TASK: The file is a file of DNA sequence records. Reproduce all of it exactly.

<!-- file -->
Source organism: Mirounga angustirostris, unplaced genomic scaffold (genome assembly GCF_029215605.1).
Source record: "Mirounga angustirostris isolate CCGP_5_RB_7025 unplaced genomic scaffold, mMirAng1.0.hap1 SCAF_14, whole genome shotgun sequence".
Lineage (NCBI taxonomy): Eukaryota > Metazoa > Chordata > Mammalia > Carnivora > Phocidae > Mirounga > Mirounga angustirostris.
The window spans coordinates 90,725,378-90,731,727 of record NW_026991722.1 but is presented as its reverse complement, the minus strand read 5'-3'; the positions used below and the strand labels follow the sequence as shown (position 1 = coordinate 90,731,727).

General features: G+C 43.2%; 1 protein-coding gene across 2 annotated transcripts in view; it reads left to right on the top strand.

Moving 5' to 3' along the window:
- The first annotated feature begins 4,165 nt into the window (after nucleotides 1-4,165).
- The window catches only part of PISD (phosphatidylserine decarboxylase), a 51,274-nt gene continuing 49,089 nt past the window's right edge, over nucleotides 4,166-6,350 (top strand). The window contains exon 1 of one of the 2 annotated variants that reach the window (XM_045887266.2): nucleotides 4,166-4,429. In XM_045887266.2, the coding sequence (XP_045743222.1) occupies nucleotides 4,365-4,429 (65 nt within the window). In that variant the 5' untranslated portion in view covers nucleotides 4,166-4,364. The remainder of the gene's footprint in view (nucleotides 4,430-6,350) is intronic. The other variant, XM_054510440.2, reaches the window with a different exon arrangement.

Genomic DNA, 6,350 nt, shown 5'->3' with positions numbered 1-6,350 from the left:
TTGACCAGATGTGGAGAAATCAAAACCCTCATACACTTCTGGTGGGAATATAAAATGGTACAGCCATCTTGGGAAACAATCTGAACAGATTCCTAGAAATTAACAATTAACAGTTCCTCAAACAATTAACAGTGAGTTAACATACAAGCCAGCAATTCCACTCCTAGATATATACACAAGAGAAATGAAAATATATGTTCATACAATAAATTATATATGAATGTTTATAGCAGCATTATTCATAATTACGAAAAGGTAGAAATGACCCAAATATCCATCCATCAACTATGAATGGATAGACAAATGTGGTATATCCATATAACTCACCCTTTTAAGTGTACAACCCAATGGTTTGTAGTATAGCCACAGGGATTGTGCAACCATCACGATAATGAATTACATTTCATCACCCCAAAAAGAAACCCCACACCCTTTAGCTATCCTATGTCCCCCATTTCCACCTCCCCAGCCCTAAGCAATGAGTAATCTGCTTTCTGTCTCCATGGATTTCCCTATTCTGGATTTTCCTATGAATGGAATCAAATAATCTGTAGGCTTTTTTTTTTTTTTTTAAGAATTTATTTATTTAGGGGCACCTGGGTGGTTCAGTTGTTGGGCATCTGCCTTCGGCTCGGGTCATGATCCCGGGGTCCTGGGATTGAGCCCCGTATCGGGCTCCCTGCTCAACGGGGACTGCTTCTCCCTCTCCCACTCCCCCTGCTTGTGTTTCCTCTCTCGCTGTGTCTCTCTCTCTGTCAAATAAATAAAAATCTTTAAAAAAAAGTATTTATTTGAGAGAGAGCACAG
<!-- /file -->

Source organism: Mirounga angustirostris, unplaced genomic scaffold (genome assembly GCF_029215605.1).
Source record: "Mirounga angustirostris isolate CCGP_5_RB_7025 unplaced genomic scaffold, mMirAng1.0.hap1 SCAF_14, whole genome shotgun sequence".
Lineage (NCBI taxonomy): Eukaryota > Metazoa > Chordata > Mammalia > Carnivora > Phocidae > Mirounga > Mirounga angustirostris.
The window spans coordinates 90,725,378-90,731,727 of record NW_026991722.1 but is presented as its reverse complement, the minus strand read 5'-3'; the positions used below and the strand labels follow the sequence as shown (position 1 = coordinate 90,731,727).

General features: G+C 43.2%; 1 protein-coding gene across 2 annotated transcripts in view; it reads left to right on the top strand.

Moving 5' to 3' along the window:
- The first annotated feature begins 4,165 nt into the window (after nucleotides 1-4,165).
- The window catches only part of PISD (phosphatidylserine decarboxylase), a 51,274-nt gene continuing 49,089 nt past the window's right edge, over nucleotides 4,166-6,350 (top strand). The window contains exon 1 of one of the 2 annotated variants that reach the window (XM_045887266.2): nucleotides 4,166-4,429. In XM_045887266.2, the coding sequence (XP_045743222.1) occupies nucleotides 4,365-4,429 (65 nt within the window). In that variant the 5' untranslated portion in view covers nucleotides 4,166-4,364. The remainder of the gene's footprint in view (nucleotides 4,430-6,350) is intronic. The other variant, XM_054510440.2, reaches the window with a different exon arrangement.

Genomic DNA, 6,350 nt, shown 5'->3' with positions numbered 1-6,350 from the left:
TTGACCAGATGTGGAGAAATCAAAACCCTCATACACTTCTGGTGGGAATATAAAATGGTACAGCCATCTTGGGAAACAATCTGAACAGATTCCTAGAAATTAACAATTAACAGTTCCTCAAACAATTAACAGTGAGTTAACATACAAGCCAGCAATTCCACTCCTAGATATATACACAAGAGAAATGAAAATATATGTTCATACAATAAATTATATATGAATGTTTATAGCAGCATTATTCATAATTACGAAAAGGTAGAAATGACCCAAATATCCATCCATCAACTATGAATGGATAGACAAATGTGGTATATCCATATAACTCACCCTTTTAAGTGTACAACCCAATGGTTTGTAGTATAGCCACAGGGATTGTGCAACCATCACGATAATGAATTACATTTCATCACCCCAAAAAGAAACCCCACACCCTTTAGCTATCCTATGTCCCCCATTTCCACCTCCCCAGCCCTAAGCAATGAGTAATCTGCTTTCTGTCTCCATGGATTTCCCTATTCTGGATTTTCCTATGAATGGAATCAAATAATCTGTAGGCTTTTTTTTTTTTTTTTAAGAATTTATTTATTTAGGGGCACCTGGGTGGTTCAGTTGTTGGGCATCTGCCTTCGGCTCGGGTCATGATCCCGGGGTCCTGGGATTGAGCCCCGTATCGGGCTCCCTGCTCAACGGGGACTGCTTCTCCCTCTCCCACTCCCCCTGCTTGTGTTTCCTCTCTCGCTGTGTCTCTCTCTCTGTCAAATAAATAAAAATCTTTAAAAAAAAGTATTTATTTGAGAGAGAGCACAG